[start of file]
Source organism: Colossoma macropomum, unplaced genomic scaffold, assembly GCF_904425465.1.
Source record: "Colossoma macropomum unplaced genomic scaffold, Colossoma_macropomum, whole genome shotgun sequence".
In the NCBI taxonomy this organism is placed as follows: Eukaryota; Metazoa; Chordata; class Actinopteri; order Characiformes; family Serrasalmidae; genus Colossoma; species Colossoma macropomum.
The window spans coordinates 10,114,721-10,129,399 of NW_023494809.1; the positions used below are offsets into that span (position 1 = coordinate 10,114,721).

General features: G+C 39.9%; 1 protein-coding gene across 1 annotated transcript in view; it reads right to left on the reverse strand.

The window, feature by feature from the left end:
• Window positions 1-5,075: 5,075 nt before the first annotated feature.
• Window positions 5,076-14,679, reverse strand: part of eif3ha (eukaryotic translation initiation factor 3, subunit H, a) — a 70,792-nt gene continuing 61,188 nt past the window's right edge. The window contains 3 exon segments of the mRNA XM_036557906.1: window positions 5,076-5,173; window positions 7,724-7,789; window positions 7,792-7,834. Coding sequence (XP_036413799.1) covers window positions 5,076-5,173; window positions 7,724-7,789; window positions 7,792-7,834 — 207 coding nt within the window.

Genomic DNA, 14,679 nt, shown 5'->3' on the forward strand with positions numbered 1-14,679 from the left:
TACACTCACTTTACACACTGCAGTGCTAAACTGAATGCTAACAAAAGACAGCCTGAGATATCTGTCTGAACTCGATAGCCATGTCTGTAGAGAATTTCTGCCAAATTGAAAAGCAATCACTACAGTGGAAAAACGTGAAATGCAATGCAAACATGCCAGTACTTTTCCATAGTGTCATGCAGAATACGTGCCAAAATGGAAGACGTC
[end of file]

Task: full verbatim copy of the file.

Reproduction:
Source organism: Colossoma macropomum, unplaced genomic scaffold, assembly GCF_904425465.1.
Source record: "Colossoma macropomum unplaced genomic scaffold, Colossoma_macropomum, whole genome shotgun sequence".
In the NCBI taxonomy this organism is placed as follows: Eukaryota; Metazoa; Chordata; class Actinopteri; order Characiformes; family Serrasalmidae; genus Colossoma; species Colossoma macropomum.
The window spans coordinates 10,114,721-10,129,399 of NW_023494809.1; the positions used below are offsets into that span (position 1 = coordinate 10,114,721).

General features: G+C 39.9%; 1 protein-coding gene across 1 annotated transcript in view; it reads right to left on the reverse strand.

The window, feature by feature from the left end:
• Window positions 1-5,075: 5,075 nt before the first annotated feature.
• Window positions 5,076-14,679, reverse strand: part of eif3ha (eukaryotic translation initiation factor 3, subunit H, a) — a 70,792-nt gene continuing 61,188 nt past the window's right edge. The window contains 3 exon segments of the mRNA XM_036557906.1: window positions 5,076-5,173; window positions 7,724-7,789; window positions 7,792-7,834. Coding sequence (XP_036413799.1) covers window positions 5,076-5,173; window positions 7,724-7,789; window positions 7,792-7,834 — 207 coding nt within the window.

Genomic DNA, 14,679 nt, shown 5'->3' on the forward strand with positions numbered 1-14,679 from the left:
TACACTCACTTTACACACTGCAGTGCTAAACTGAATGCTAACAAAAGACAGCCTGAGATATCTGTCTGAACTCGATAGCCATGTCTGTAGAGAATTTCTGCCAAATTGAAAAGCAATCACTACAGTGGAAAAACGTGAAATGCAATGCAAACATGCCAGTACTTTTCCATAGTGTCATGCAGAATACGTGCCAAAATGGAAGACGTC